Scottish footballer John (Jack) Love played for, and briefly managed, Walsall from 1955 to 1957. He played in 40 games and scored 10 goals.
Seventy-five years ago today, and recently turned twenty-one, Pilot Officer Love was in Germany as part of Operation Varsity, history’s largest single-lift airborne operation.
At the end of 1944 he had answered a call for volunteers to join the depleted Glider Pilot Regiment (GPR). He was sent to Glider Training School at Shobdon, Herefordshire:
…and then to [Heavy Glider Conversion Unit] Seighford, where I flew Horsas [the primary transport glider of the GPR]. This was followed by a week’s intensive military training at Bridgnorth. I was then posted to C Squadron at Tarrant Rushton.
The glider flown by the squadron was the Hamilcar:
My first impression was, ‘My Gawd, what a size!’ However, after a spell at the controls, I was amazed at how easy it was to fly. After half a dozen tows, I went up with my co-pilot, Sergeant Bill McEwan, a fellow Scot and another volunteer from the RAF.
On 24th March, the Hamilcar of Love and McEwan took off from RAF Woodbridge in Suffolk carrying a Bren Carrier and crew. Things had been great during the flight but:
As Burns would say, “The best laid schemes of mice and men gang aft agley,” and so it proved, for when we reached the point where we released from the tug [a Halifax bomber] we found ourselves flying through pretty heavy anti-aircraft fire. We were hit several times, and I was hit by shrapnel in the legs.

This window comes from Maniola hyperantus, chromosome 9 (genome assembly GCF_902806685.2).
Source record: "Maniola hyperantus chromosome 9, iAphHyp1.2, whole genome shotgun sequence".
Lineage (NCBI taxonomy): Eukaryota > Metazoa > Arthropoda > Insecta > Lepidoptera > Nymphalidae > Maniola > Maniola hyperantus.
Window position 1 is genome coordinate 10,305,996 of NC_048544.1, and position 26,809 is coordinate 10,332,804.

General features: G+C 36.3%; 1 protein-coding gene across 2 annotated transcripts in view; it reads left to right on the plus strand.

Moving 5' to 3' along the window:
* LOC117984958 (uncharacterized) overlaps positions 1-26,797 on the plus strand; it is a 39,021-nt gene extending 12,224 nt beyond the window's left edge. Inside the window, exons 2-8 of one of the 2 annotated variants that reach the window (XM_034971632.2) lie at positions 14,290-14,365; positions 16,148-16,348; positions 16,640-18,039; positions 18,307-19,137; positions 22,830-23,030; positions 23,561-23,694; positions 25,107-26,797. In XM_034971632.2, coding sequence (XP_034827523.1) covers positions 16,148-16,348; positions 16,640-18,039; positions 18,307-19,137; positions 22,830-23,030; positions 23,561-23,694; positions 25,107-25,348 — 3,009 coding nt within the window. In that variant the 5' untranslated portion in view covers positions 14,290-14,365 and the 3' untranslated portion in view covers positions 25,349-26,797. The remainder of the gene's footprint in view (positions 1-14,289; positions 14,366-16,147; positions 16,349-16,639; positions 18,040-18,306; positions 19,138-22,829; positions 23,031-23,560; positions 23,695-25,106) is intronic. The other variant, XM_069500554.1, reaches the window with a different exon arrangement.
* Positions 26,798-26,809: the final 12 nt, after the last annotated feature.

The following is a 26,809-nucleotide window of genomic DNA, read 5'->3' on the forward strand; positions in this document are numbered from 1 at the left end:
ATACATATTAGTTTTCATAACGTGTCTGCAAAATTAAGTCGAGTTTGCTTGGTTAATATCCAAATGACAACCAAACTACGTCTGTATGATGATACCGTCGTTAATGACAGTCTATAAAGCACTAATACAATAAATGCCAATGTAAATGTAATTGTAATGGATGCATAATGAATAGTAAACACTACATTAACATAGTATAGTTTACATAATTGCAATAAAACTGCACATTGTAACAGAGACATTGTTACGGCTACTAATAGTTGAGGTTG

The glider came down hard causing the carrier to be torn from its moorings and shoot through the front of the glider. Lieutenant Starkey, who was wearing a pair of earphones attached to the glider’s intercom system, nearly had his ear torn off.
The soldiers and McEwan gathered in a ditch but Jack Love’s foot was trapped by the control pedals:
Some Germans opened with a machine gun and somehow I got my foot out without my boot and was in the ditch in five seconds flat. We were rescued by Americans from the 17th [Airborne] Division. Lieutenant Starkey and I were taken to a First Aid station.
Jack Love spent some time in hospital but, thankfully, he was able to fulfil his dream of becoming a professional footballer, serving several clubs over a thirteen-year period. He died in his native Scotland in 2007 aged 83.
Extracts from The Last Drop: Operation Varsity 24-25 March 1945 by Stephen L Wright